New Book by Roxi Thoren Featured in Landscape Architecture Magazine

July 9, 2020

Bookcover for Farmscape and a portrait of Roxi Thoren Roxi Thoren, professor and head of the Department of Landscape Architecture, recently co-authored Farmscape: The Design of Productive Landscapes (2020). The book, with University of Texas at Austin Landscape Architecture Professor Phoebe Lickwar, looks at agriculture as a design practice from its history to current practices as well as ecological conservation and remediation.

In its June 2020 issue, Landscape Architecture (the magazine of the American Society of Landscape Architects) featured the book and a conversation between Thoren and Lickward post-COVID-19.

“Phoebe Lickwar, ASLA, and Roxi Thoren, ASLA, have just published an excellent new book, Farmscape: The Design of Productive Landscapes (Routledge, 2020), which should consolidate many stirrings of the past decade in landscape architecture to reclaim a serious purchase on food production after generations of the two realms’ drifting apart,” the article stated. “The book speaks into the gaps among where food is made, where it’s needed, and where it’s eaten.”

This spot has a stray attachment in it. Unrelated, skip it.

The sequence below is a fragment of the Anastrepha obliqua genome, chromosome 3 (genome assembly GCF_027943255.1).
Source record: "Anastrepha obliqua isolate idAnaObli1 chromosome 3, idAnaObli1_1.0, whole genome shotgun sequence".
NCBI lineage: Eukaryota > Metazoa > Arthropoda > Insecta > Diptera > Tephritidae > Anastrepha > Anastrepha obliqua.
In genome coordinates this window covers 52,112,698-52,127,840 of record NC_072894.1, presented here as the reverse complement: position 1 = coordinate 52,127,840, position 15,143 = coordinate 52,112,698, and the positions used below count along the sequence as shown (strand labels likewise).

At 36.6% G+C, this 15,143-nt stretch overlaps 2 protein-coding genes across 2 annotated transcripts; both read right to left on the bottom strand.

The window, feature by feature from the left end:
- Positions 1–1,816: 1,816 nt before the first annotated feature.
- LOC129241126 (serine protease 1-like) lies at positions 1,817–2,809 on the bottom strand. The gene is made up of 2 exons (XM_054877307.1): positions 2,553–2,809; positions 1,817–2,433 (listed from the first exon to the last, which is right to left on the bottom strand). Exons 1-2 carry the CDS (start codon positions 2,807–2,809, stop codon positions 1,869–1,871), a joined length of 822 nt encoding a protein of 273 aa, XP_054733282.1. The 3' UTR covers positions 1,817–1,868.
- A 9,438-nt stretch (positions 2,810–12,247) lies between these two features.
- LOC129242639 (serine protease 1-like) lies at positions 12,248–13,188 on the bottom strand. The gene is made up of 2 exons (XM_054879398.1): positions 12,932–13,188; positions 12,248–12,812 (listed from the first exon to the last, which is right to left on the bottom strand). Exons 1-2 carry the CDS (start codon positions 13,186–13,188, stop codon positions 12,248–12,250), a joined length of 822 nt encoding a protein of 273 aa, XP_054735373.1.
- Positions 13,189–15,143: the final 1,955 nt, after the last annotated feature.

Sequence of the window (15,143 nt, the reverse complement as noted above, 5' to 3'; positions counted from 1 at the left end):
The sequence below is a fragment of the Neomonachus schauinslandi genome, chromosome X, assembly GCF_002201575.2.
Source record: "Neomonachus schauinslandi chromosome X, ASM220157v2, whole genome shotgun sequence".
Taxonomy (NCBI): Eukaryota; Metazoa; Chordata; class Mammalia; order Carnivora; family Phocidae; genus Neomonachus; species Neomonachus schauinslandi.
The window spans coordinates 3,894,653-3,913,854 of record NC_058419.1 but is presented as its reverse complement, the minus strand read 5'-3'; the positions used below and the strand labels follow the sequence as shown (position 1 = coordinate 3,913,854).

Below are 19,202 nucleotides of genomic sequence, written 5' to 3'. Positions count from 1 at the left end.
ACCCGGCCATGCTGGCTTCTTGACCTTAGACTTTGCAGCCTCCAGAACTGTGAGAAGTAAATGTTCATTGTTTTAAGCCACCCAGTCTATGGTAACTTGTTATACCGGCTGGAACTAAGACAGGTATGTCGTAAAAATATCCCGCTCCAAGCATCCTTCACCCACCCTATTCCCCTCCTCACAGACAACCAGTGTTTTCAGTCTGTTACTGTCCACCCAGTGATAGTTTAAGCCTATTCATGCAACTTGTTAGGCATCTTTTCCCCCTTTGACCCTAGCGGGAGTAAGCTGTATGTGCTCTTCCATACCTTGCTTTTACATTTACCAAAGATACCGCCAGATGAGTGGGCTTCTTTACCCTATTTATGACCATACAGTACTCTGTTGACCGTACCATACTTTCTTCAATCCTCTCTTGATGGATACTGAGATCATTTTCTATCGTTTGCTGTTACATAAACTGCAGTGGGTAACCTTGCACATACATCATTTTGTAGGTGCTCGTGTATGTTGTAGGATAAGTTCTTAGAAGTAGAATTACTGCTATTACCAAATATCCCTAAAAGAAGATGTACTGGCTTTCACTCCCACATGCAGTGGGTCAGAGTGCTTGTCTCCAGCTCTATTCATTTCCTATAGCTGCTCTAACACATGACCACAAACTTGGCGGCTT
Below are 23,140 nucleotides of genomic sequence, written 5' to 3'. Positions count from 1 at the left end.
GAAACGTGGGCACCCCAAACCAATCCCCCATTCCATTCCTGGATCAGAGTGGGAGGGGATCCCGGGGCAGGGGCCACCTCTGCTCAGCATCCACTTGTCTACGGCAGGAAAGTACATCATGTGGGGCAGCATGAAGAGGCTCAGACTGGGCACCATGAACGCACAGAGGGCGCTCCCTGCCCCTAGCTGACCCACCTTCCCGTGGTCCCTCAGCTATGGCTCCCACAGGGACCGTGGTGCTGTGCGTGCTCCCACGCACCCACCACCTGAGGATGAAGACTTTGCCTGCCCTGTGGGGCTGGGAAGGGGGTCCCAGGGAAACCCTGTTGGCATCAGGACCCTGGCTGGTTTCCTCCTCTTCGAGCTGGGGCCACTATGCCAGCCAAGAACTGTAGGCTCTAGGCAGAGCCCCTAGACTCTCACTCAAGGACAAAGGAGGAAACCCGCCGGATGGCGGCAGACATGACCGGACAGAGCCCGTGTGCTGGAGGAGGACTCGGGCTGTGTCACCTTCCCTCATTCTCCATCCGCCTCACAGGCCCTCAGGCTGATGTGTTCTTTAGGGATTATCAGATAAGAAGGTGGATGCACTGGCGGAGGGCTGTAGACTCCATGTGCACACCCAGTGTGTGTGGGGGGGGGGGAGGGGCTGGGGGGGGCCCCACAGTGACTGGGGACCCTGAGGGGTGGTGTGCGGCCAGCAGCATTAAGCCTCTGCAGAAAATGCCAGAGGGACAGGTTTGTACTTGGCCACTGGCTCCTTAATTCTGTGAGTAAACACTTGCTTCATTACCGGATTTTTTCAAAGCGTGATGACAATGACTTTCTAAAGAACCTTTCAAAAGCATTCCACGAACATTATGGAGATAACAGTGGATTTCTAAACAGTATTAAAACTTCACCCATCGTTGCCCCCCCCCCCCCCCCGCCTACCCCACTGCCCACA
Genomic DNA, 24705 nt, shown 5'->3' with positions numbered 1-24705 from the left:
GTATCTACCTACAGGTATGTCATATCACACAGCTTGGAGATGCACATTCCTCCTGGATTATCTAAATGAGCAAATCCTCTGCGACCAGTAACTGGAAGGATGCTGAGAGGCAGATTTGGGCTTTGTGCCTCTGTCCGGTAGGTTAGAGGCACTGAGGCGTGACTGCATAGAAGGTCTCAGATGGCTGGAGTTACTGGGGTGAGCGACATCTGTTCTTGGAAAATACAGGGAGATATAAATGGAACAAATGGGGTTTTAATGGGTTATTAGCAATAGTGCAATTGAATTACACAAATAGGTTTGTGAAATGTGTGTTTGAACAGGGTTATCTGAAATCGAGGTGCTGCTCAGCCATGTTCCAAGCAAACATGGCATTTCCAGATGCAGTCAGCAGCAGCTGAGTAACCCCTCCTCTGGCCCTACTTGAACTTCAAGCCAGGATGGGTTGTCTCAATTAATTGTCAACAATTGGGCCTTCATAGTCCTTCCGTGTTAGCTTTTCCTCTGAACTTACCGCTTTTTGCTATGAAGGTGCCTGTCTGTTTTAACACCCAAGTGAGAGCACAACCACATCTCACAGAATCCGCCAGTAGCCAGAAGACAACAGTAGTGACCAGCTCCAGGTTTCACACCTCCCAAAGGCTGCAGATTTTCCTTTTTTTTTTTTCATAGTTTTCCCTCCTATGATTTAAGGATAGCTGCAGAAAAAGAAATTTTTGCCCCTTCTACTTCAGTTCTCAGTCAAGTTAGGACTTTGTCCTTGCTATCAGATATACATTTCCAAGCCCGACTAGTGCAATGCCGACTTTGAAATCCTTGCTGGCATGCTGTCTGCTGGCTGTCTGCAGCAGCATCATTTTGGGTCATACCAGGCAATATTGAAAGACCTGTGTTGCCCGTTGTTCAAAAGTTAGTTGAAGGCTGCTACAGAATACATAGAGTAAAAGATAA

Some highlights from Thoren:

  • “We produce more calories per person than most other nations, but when a disaster occurs, we have people going hungry. That’s wrong. Here in Oregon, I feel very lucky to be in a community where there are diverse supply chains and a robust restaurant and direct-to-consumer market for local food. A friend of a friend has a chicken farm with about 500 chickens. They normally sell to local restaurants, not to a regional distributor. When orders dried up after restaurants closed, they asked their friends to offer egg CSA drop sites, and within a week they had a new market selling directly to consumers. Variety in the supply chain provides resiliency, and the more local the chain is, the more likely we are to get food from farmers to consumers when a disaster occurs.”
  • “Our department at the University of Oregon has an urban farm on campus where students think they’re going to have fun, dig in the soil, learn to grow tomatoes, and bring a lot of nice vegetables back from class. And they do all that, but they also learn about soil ecology, food systems, food deserts and food insecurity, local economies, the cultural preparation of food—all the things that are tied up in agriculture. With the shift right now to remote teaching, we can’t run the urban farm class, but we have to continue maintaining our living classroom for summer and fall classes. So we’re generating a lot of food, which we’re able to give to local food banks, including a student food pantry on campus. Even in the college community, there is a lot of food insecurity, with almost 40 percent of our students reporting food insecurity in a recent survey.”
  • “We’re leaving portions of our communities vulnerable when the path to resilience is for families to spend more. And is it even resilient when we’re leaving people behind? Even community gardens have become something of a luxury or a leisure activity. Who has the space, the time, or the knowledge to grow their own food?”

Learn more about the book and Thoren’s research in the article “Grow Your Own.”